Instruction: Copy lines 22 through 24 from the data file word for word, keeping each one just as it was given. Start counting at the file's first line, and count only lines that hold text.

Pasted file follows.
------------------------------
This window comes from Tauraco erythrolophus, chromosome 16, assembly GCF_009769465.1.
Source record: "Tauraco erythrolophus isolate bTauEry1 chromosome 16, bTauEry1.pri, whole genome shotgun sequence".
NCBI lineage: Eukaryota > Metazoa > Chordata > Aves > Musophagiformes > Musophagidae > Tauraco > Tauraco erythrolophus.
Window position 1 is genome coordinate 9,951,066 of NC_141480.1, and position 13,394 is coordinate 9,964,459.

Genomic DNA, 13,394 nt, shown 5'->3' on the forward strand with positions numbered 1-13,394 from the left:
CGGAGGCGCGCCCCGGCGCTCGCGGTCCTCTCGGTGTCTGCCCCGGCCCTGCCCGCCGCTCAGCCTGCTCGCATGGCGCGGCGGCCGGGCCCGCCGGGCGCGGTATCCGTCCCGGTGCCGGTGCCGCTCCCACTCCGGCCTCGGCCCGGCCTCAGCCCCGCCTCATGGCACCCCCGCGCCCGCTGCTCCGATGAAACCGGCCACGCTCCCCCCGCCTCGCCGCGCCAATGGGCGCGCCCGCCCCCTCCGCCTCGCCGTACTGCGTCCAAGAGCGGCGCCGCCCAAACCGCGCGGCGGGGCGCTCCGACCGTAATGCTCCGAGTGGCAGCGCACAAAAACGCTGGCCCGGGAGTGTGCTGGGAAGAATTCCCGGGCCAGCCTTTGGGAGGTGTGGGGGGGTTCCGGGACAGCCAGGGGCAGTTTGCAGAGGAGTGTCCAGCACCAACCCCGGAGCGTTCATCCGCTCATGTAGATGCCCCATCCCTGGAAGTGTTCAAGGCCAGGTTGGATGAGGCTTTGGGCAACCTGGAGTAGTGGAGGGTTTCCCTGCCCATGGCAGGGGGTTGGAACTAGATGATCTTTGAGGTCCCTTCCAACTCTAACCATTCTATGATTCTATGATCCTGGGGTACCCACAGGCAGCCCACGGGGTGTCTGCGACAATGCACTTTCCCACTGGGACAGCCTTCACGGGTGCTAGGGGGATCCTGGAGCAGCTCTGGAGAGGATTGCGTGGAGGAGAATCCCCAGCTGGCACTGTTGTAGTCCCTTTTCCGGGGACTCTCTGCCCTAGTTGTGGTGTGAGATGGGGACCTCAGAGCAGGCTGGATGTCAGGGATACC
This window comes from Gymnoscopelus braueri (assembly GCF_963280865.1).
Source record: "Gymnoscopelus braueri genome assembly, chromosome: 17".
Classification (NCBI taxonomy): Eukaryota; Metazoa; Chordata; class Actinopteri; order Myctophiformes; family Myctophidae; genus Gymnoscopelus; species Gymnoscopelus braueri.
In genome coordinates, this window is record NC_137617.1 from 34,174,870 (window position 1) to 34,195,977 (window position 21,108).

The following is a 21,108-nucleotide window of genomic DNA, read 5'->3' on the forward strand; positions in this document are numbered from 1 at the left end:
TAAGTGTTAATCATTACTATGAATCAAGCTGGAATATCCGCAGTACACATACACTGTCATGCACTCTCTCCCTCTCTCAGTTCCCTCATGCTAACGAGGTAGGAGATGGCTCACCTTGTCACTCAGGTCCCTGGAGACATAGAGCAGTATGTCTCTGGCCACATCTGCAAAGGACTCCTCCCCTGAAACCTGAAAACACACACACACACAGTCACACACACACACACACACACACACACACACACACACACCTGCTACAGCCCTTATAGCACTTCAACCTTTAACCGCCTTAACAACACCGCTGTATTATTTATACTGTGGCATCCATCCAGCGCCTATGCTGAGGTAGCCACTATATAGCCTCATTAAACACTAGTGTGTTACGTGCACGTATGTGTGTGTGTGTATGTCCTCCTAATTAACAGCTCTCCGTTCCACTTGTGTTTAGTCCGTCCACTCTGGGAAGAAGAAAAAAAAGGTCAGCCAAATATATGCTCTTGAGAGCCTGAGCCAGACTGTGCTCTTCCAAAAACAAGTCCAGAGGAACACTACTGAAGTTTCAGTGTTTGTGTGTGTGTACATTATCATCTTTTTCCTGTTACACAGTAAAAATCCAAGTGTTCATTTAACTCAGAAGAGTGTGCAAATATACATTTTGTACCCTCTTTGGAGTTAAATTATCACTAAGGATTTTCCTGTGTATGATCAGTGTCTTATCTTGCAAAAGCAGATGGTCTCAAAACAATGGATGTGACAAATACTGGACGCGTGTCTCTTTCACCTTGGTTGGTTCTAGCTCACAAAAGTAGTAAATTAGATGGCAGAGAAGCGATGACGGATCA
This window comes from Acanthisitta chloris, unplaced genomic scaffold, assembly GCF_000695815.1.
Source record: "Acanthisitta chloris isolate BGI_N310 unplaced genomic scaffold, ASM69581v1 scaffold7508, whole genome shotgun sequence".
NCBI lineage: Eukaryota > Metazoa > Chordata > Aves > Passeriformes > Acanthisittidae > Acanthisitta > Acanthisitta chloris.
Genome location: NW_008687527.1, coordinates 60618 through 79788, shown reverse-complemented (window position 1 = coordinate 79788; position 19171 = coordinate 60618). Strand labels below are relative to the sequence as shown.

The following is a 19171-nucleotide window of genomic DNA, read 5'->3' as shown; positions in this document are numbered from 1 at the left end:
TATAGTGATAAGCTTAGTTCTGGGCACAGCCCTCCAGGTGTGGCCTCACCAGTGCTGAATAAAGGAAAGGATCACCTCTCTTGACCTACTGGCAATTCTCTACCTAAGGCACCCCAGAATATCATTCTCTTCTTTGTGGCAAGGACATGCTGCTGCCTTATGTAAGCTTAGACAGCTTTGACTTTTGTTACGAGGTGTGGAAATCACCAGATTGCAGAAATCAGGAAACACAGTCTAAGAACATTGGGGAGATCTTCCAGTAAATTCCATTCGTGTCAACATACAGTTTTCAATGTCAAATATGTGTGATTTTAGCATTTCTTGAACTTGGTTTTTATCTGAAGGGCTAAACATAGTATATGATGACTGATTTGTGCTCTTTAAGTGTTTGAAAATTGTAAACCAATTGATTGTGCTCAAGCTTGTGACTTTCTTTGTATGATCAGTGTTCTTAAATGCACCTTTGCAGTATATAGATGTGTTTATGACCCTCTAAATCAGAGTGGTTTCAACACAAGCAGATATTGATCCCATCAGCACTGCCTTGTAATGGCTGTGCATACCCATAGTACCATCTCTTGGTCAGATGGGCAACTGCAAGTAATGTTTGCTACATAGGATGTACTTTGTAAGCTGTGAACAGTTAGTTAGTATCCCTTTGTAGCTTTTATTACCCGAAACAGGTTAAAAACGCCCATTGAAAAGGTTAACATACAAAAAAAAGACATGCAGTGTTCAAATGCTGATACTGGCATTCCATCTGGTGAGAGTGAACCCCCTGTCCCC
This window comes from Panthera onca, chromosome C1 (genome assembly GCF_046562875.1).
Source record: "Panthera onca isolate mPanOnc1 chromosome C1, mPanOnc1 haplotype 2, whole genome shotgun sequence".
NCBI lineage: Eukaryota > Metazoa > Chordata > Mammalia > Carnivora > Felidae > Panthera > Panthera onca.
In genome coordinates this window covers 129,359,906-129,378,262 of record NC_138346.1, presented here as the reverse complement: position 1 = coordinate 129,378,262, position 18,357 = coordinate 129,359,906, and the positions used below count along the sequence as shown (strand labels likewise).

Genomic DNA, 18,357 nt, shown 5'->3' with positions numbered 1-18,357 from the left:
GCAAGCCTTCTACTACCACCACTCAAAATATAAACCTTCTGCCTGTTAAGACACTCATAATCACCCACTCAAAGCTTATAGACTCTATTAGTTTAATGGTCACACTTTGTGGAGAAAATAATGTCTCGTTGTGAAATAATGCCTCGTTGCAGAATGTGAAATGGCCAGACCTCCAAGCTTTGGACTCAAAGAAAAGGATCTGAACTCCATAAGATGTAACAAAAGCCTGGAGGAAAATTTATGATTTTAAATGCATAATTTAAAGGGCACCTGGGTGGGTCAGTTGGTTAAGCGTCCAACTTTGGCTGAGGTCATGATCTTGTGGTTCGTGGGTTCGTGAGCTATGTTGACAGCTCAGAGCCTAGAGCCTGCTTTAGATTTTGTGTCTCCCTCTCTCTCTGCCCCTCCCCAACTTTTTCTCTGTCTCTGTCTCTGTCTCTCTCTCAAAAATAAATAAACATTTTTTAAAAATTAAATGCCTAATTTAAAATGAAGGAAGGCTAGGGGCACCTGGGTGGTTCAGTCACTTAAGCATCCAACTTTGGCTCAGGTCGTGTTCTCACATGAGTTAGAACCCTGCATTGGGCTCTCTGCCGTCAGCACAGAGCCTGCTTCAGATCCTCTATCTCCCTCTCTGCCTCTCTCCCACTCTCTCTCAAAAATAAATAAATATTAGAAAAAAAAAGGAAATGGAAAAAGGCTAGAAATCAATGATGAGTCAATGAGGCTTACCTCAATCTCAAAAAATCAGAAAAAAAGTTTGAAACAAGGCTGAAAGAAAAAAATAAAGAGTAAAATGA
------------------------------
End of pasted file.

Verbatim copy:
In genome coordinates this window covers 129,359,906-129,378,262 of record NC_138346.1, presented here as the reverse complement: position 1 = coordinate 129,378,262, position 18,357 = coordinate 129,359,906, and the positions used below count along the sequence as shown (strand labels likewise).

Genomic DNA, 18,357 nt, shown 5'->3' with positions numbered 1-18,357 from the left:
GCAAGCCTTCTACTACCACCACTCAAAATATAAACCTTCTGCCTGTTAAGACACTCATAATCACCCACTCAAAGCTTATAGACTCTATTAGTTTAATGGTCACACTTTGTGGAGAAAATAATGTCTCGTTGTGAAATAATGCCTCGTTGCAGAATGTGAAATGGCCAGACCTCCAAGCTTTGGACTCAAAGAAAAGGATCTGAACTCCATAAGATGTAACAAAAGCCTGGAGGAAAATTTATGATTTTAAATGCATAATTTAAAGGGCACCTGGGTGGGTCAGTTGGTTAAGCGTCCAACTTTGGCTGAGGTCATGATCTTGTGGTTCGTGGGTTCGTGAGCTATGTTGACAGCTCAGAGCCTAGAGCCTGCTTTAGATTTTGTGTCTCCCTCTCTCTCTGCCCCTCCCCAACTTTTTCTCTGTCTCTGTCTCTGTCTCTCTCTCAAAAATAAATAAACATTTTTTAAAAATTAAATGCCTAATTTAAAATGAAGGAAGGCTAGGGGCACCTGGGTGGTTCAGTCACTTAAGCATCCAACTTTGGCTCAGGTCGTGTTCTCACATGAGTTAGAACCCTGCATTGGGCTCTCTGCCGTCAGCACAGAGCCTGCTTCAGATCCTCTATCTCCCTCTCTGCCTCTCTCCCACTCTCTCTCAAAAATAAATAAATATTAGAAAAAAAAAGGAAATGGAAAAAGGCTAGAAATCAATGATGAGTCAATGAGGCTTACCTCAATCTCAAAAAATCAGAAAAAAAGTTTGAAACAAGGCTGAAAGAAAAAAATAAAGAGTAAAATGA